Muskoka To-DAILY

MNRF ‘Flood Outlook:’ potential for flooding based on weather forecasts calling for heavy rain, snow melt, high winds Staff

PARRY SOUND-MUSKOKA — As of 3 p.m. Monday March 13, the Ministry of Natural Resources and Forestry – Parry Sound District is advising area residents that a Watershed Conditions Statement – Flood Outlook is in effect for its district, which includes Muskoka, the Territorial District of Parry Sound and a north-west portion of Haliburton.

Flooding is not expected, but the potential is there, says an MNRF bulletin for Parry Sound, Muskoka and west Haliburton Monday afternoon.

Flooding is not expected, but the potential is there, says an MNRF bulletin for Parry Sound, Muskoka and west Haliburton on Monday afternoon at 3 p.m.

A “Flood Outlook” remains in effect for the Muskoka River Watershed west of Lake of Bays including the South Branch of the Muskoka River and the Moon River/Bala Reach.

The release says residents within the Parry Sound-Muskoka area should keep a close watch on conditions, regularly check for updated messages and exercise caution around water bodies as flows and levels within rivers and streams remain high.

Although flooding is not expected at this time, residents may wish to consider taking action to secure or protect any property in flood-prone or vulnerable areas.

It is expected that lower-lying portions of known flood-prone roads along river courses will be impacted to various degrees as river levels remain high over the next few days.

With cooler temperatures, banks and shorelines adjacent to water bodies are extremely slippery and unstable. Residents and visitors should exercise caution while around water bodies and maintain close supervision of children and pets.

They say travelling on the newly formed ice should be avoided.

MNRF also advises extreme caution when using forest access roads for outdoor activities as many are seasonally inundated with water, prone to washouts and may be impassible due to current water levels.

MNRF is closely monitoring the weather and developing watershed conditions. Further updates will be issued as appropriate.


Description of Weather System

The current weather forecast calls for mainly cool daytime highs over the next four days with near and above zero temperatures for later in the week and overnight lows being at or below seasonal. At this time, predicted accumulations are minimal, with some snow expected early in the week.

Description of Current Conditions

Current water levels and flows are higher than normal for this time of year, due to previous precipitation accumulation, warm temperatures and rapid snow melt. Several weeks of snowy weather, followed by warm daytime highs and heavy precipitation has the area blanketed with an average of 36cm of snow depth containing 145mm of snow water content.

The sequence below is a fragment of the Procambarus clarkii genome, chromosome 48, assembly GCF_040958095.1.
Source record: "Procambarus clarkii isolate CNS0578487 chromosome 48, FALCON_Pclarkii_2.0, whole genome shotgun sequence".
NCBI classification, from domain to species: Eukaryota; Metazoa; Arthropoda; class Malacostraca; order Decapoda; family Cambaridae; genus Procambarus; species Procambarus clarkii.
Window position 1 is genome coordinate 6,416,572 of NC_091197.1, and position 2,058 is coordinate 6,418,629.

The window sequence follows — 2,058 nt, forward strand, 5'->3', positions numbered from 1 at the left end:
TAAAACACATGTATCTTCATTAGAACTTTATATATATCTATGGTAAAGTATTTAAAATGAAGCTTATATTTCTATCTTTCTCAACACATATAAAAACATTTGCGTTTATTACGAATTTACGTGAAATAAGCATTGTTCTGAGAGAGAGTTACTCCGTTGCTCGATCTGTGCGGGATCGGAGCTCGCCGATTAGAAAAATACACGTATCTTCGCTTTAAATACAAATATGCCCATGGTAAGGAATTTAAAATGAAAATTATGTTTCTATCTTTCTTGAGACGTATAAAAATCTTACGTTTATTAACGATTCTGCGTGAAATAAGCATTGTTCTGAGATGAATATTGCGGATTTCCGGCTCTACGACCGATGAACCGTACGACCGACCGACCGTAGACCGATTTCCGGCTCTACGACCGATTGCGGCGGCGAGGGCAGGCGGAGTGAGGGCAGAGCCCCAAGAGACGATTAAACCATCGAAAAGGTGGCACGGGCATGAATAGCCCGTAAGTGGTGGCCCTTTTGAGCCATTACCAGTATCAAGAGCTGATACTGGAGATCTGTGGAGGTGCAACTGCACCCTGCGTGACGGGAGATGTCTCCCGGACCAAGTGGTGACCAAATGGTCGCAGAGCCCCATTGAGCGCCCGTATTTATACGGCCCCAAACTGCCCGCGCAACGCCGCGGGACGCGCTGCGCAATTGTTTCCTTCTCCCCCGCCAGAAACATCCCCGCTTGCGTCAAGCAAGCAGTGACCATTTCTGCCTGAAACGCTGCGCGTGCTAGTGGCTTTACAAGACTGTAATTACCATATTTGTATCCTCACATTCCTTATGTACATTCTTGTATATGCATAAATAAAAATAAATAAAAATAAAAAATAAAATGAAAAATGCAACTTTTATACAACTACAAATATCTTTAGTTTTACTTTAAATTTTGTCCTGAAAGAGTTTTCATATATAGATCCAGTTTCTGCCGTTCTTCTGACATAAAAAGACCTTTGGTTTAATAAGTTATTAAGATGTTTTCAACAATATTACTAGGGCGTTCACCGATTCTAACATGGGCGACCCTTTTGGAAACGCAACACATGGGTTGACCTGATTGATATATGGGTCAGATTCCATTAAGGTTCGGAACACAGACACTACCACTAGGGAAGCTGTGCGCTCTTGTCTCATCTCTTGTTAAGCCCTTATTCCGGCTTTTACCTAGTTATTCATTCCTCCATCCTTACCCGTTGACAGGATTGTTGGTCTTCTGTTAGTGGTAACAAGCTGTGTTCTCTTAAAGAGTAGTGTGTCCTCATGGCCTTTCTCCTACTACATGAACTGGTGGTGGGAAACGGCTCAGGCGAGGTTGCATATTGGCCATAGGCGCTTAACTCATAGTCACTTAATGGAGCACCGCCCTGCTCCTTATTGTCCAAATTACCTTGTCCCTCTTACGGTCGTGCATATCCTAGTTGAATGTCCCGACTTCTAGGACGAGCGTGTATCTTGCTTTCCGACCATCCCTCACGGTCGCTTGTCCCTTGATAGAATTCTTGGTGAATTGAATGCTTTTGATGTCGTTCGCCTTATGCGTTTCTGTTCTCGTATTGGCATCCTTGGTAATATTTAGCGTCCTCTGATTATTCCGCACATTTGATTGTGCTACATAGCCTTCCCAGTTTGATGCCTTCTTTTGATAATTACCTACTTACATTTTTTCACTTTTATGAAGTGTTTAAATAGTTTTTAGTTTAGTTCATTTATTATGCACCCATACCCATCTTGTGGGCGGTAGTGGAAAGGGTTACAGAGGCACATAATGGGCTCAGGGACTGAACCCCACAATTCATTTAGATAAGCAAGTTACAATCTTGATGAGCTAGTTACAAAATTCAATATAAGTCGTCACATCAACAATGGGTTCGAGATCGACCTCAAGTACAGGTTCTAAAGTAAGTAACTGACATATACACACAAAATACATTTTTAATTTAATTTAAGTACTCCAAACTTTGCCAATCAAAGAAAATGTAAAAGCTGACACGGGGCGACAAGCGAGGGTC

Continued snowmelt and runoff due to forecasted warm temperatures later in the week may result in sustained high flows and levels depending on current stream conditions. Cold overnight temperatures will help to reduce river flows in the river systems.

Additionally, slippery and unstable banks and extremely cold water temperatures can lead to very hazardous conditions around any water body.

This message will expire on Monday, March 20, at 12 p.m.

Terminology: Notification Levels

WATERSHED CONDITIONS STATEMENT – WATER SAFETY: indicates that high flows, melting ice or other factors could be dangerous for such users as boaters, anglers and swimmers but flooding is not expected.

WATERSHED CONDITIONS STATEMENT – FLOOD OUTLOOK: gives early notice of the potential for flooding based on weather forecasts calling for heavy rain, snow melt, high winds or other conditions

FLOOD WATCH: potential for flooding exists within specific watercourses and municipalities

FLOOD WARNING: flooding is imminent or occurring within specific watercourses and municipalities.

Contact Information:

For more information please contact: the Parry Sound District MNRF Water Management Department 705-646-5531.

A close watch on local conditions and weather forecasts from Environment Canada is recommended.

Environment Canada bulletins can be found at

The Surface Water Monitoring Centre public webpage can be found here:

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